Our water resources get contaminated by industrial, agricultural and domestic wastewater everyday. The wastewater poses as a serious health hazard when it reaches wetlands, rivers, lakes and the sea.
The Indian Government introduced the Water Act in 1974 (with certain modifications in 1978) to focus on methods for the prevention and control of water pollution alongside the conservation and restoration of safe and high quality water.
The Water Pollution Cess Act is an act constituted under the Water (PCP) Act. It clearly states that anyone consuming water has to a certain amount of tax/cess depending on whether they are using water for industrial cooling , processing ( where the pollutants are biodegradable or non-biodegradable and toxic in nature ) or simply for domestic purposes . Also, industries having a suitable treatment plant to treat industrial wastewater may get a rebate of 70 percent on the cess payable.
In order to carry out the laws stated in the Water Act, the Central and State Government have set up Pollution Control Boards (PCBs). Their main task is to monitor water pollution.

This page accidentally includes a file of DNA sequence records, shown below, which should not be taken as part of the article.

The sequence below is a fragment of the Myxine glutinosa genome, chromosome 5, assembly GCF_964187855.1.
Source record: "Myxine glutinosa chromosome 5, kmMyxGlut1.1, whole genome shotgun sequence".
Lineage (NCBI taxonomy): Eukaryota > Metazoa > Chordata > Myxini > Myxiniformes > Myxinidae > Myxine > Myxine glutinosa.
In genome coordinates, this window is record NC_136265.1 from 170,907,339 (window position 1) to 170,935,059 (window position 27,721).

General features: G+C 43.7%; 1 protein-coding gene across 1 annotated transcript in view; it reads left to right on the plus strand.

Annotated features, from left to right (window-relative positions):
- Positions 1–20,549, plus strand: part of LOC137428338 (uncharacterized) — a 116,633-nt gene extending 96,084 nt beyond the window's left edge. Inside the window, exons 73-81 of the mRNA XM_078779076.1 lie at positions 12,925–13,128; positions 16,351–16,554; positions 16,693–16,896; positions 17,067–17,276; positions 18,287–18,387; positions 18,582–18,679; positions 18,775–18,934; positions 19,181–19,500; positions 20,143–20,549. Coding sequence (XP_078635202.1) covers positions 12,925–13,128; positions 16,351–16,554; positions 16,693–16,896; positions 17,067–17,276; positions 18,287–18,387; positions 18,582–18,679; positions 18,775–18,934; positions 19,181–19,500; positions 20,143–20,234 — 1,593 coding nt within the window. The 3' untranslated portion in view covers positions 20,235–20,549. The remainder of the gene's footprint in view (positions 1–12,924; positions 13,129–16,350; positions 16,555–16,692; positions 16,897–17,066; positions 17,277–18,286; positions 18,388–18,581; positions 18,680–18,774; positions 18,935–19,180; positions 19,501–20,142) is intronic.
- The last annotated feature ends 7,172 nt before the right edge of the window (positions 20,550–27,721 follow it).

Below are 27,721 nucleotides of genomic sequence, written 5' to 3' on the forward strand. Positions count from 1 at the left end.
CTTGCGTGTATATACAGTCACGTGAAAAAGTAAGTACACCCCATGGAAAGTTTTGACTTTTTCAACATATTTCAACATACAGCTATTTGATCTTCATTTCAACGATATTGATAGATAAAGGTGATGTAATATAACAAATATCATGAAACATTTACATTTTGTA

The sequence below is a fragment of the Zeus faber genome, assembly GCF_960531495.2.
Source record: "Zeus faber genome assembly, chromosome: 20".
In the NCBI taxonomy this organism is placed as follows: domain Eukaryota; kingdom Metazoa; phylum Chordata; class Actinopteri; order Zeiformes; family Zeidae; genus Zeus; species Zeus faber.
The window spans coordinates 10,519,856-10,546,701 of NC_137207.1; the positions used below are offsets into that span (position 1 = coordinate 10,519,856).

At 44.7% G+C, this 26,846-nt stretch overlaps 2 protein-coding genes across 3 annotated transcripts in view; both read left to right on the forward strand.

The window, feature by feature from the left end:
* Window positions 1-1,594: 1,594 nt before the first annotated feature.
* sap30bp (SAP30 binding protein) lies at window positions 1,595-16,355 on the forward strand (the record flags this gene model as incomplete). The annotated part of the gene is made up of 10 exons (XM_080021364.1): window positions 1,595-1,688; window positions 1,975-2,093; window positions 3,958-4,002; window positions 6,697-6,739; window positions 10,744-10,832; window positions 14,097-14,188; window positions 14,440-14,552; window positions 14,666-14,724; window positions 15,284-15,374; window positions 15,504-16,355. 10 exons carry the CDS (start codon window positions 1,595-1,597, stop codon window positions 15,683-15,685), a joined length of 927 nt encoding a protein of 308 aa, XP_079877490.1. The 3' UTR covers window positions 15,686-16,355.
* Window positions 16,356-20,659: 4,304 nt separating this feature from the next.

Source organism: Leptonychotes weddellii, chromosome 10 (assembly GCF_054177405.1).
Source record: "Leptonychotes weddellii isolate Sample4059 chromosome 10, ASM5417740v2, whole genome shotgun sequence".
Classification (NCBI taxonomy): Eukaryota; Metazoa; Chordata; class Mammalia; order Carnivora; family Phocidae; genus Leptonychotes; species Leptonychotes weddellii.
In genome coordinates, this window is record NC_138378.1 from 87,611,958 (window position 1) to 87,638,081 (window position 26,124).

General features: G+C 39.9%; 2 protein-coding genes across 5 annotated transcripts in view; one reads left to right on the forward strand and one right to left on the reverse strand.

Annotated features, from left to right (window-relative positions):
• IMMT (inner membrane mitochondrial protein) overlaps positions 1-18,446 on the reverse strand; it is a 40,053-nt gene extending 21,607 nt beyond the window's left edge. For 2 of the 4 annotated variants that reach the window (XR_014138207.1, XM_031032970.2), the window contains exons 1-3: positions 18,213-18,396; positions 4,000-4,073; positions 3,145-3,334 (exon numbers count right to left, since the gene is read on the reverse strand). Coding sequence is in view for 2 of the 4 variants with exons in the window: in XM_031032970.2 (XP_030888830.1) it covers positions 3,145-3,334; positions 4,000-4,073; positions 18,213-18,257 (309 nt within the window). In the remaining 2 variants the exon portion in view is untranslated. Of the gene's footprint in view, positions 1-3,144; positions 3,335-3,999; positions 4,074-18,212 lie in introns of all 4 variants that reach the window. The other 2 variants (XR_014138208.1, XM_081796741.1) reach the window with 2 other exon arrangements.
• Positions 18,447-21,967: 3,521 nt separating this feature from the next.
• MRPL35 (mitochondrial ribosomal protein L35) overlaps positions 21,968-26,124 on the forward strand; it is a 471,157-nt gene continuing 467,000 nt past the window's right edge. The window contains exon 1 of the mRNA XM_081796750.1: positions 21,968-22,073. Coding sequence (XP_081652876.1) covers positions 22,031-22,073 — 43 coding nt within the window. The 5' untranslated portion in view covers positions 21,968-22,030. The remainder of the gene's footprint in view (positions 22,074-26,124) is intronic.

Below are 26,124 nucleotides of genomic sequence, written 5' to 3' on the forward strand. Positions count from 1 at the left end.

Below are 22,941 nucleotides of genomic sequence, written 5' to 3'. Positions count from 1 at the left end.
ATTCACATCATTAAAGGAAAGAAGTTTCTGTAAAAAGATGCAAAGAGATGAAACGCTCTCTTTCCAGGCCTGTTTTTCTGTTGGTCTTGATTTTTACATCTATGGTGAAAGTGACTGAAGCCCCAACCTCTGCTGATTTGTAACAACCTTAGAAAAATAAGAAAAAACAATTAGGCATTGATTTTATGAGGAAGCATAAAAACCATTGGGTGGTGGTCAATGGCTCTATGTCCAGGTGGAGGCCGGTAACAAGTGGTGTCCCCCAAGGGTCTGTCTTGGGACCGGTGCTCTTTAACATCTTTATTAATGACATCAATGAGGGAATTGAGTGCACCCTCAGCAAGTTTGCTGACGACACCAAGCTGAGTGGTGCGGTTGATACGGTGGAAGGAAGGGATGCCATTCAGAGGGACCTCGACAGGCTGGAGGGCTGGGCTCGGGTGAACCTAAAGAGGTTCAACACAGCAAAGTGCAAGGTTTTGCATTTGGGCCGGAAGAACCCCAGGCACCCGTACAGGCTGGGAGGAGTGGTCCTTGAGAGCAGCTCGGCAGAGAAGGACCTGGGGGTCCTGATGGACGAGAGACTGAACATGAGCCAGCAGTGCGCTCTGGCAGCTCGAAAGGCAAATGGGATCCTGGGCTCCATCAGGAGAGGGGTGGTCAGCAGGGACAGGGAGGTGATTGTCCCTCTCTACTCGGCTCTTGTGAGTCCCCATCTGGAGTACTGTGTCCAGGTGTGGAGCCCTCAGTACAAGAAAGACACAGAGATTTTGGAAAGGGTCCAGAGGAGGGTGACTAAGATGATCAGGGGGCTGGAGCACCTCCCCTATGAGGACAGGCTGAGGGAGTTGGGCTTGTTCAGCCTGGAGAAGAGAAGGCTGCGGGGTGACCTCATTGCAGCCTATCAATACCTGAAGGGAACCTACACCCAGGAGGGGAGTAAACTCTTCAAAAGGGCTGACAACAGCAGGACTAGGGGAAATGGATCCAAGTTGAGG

Along with a number of things , this act authorizes the Central and State boards to take water samples for analysis , set up minimum and maximum penalties and deal with offences by companies or industries. They are also expected to keep an eye on the discharge of sewage or trade effluents. Only with the consent of the State Board can companies or industries discharge effluents. To permit industries to do so, the State Board may put forth some specific conditions.
People who fail to abide by the regulations cannot be sued without the sanction of the State Board .
Bare Act: Water Act, 1974
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